Xbox 360
The unbearable imperfections of Lost Planet 2

Posted by Tom Chick (February 07, 2011)

Lost Planet 2 is not perfect. Which is really disappointing. How is it that Capcom makes a game so good, but they can't be bothered to go that little bit of extra distance to make it perfect? Are they lazy? Negligent? Oblivious? Just teasing us? We may never know. We can only consider the missed opportunity that is Lost Planet 2.

For instance, the variety of level design. Lost Planet 2 ranges far, wide, deep, and high. Jungle, oil platforms, Hoth, an undersea base, a non-undersea base, up into space, ruined cities, a small village that will be ruined by the time you're done, a submarine, a land battleship, sewers, a factory, and a Normandy invasion. Most shooters only go to two or three of those places. Maybe four once you figure in some DLC. Lost Planet 2 goes to all of them. Plus the obligatory train level. Two train levels, actually, since your first train gets wrecked by giant blind giraffe/lizards with retractable sonar fins on the sides of their faces. The second train, which is really just a big-ass gun on rails, fights a sandworm from Dune. By the way, the train fights it, so don't think you're going to be able to just shoot your gun at the sandworm to kill it. You'll need the firepower of the train itself, which involves various blue collar pursuits that usually involve a union, like hauling ammo and pumping coolant. You might think that sounds terrible, but would it kill you just once to fight a boss fight some other way than plinking away at the weak spot for massive damage?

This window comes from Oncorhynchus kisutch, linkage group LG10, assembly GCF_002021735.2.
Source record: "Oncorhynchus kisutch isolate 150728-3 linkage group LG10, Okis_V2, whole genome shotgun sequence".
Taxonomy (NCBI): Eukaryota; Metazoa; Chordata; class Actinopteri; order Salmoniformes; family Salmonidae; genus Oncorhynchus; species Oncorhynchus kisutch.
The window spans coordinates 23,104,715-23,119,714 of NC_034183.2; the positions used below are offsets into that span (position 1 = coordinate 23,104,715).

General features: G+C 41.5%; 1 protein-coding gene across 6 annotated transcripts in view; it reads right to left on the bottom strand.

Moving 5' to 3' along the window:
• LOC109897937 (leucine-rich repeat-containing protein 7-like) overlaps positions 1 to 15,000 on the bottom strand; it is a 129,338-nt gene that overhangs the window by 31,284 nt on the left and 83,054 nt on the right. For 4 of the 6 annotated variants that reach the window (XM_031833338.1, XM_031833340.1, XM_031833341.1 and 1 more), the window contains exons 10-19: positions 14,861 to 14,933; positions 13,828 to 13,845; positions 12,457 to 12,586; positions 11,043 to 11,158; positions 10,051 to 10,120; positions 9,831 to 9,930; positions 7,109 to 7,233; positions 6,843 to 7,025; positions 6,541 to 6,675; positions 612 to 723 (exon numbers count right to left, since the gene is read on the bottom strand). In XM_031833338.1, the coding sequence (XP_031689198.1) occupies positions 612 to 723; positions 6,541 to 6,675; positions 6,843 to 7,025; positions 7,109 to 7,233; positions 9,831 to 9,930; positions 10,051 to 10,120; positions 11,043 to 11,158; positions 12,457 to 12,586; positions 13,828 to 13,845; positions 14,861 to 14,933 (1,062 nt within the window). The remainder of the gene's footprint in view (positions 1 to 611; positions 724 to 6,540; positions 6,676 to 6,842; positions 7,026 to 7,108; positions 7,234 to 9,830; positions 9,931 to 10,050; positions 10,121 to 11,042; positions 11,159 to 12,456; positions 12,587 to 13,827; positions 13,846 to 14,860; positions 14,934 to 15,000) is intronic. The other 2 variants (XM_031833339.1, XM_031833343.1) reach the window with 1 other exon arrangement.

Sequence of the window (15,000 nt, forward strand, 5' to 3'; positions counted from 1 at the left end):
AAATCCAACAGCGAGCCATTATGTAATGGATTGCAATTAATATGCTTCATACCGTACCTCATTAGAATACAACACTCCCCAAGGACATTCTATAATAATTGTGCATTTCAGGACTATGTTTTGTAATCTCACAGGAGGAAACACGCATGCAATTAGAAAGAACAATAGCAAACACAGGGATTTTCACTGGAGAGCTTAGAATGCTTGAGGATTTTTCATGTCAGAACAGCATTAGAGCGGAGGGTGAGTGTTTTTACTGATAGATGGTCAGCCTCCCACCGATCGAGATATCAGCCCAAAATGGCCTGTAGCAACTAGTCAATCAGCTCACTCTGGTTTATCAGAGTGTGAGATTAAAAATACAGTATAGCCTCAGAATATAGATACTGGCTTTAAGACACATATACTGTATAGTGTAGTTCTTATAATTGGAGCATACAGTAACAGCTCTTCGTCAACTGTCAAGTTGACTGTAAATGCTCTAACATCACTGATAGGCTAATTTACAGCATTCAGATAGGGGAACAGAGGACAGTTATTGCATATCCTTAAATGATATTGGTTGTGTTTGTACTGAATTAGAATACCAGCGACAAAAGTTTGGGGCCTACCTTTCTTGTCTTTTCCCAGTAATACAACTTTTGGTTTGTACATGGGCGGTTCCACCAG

Wait, I'm getting sidetracked into just talking about Lost Planet 2 being awesome. That's not why I'm here. My point is that there's no zeppelin level. If Lost Planet 2 had a zeppelin, or even just a blimp, preferably with a nightclub dangling underneath it like the one in Just Cause 2, it would be the perfect game. Also, I don't remember any warehouses. I don't know how you can make a shooter these days without a warehouse.

Now let's talk about the shooting, which could have been perfect, but isn't. Some folks might describe it as "clunky" or "unwieldy" or "a game where I can't hit anything because I can't be arsed to figure out what's going on so the problem is obviously with Lost Planet 2 and not me being so used to Halo: Reach". In real shooting, there's something called suppression. The basic concept is that people don't want to get shot. So when bullets travel in their direction, their first priority is hiding, with "shooting back" falling lower on the list of response. But in videogame shooting, you just have to shoot back better than the guy who's shooting at you. Whoever loses all his health first loses. Suppression schmuppresion.

Lost Planet 2 didn't get that memo, so it does this tricky thing where it messes you up when you're getting shot. If bullets are hitting you, even tiny ones you don't care about, you can't run or throw grenades. It's as if bullets could keep you pinned down and limit your ability to return fire! Crazy, right?

But that's not the real problem. Bullets hurt because Lost Planet 2 isn't a game about health and it's certainly not a game about shields that will come back anyway, so you can feel free to stand around and get shot. Lost Planet 2 is about a finite resource called thermal energy, or T-Eng, or teng, or just go ahead and call it Tang because it's orange and you know you want to.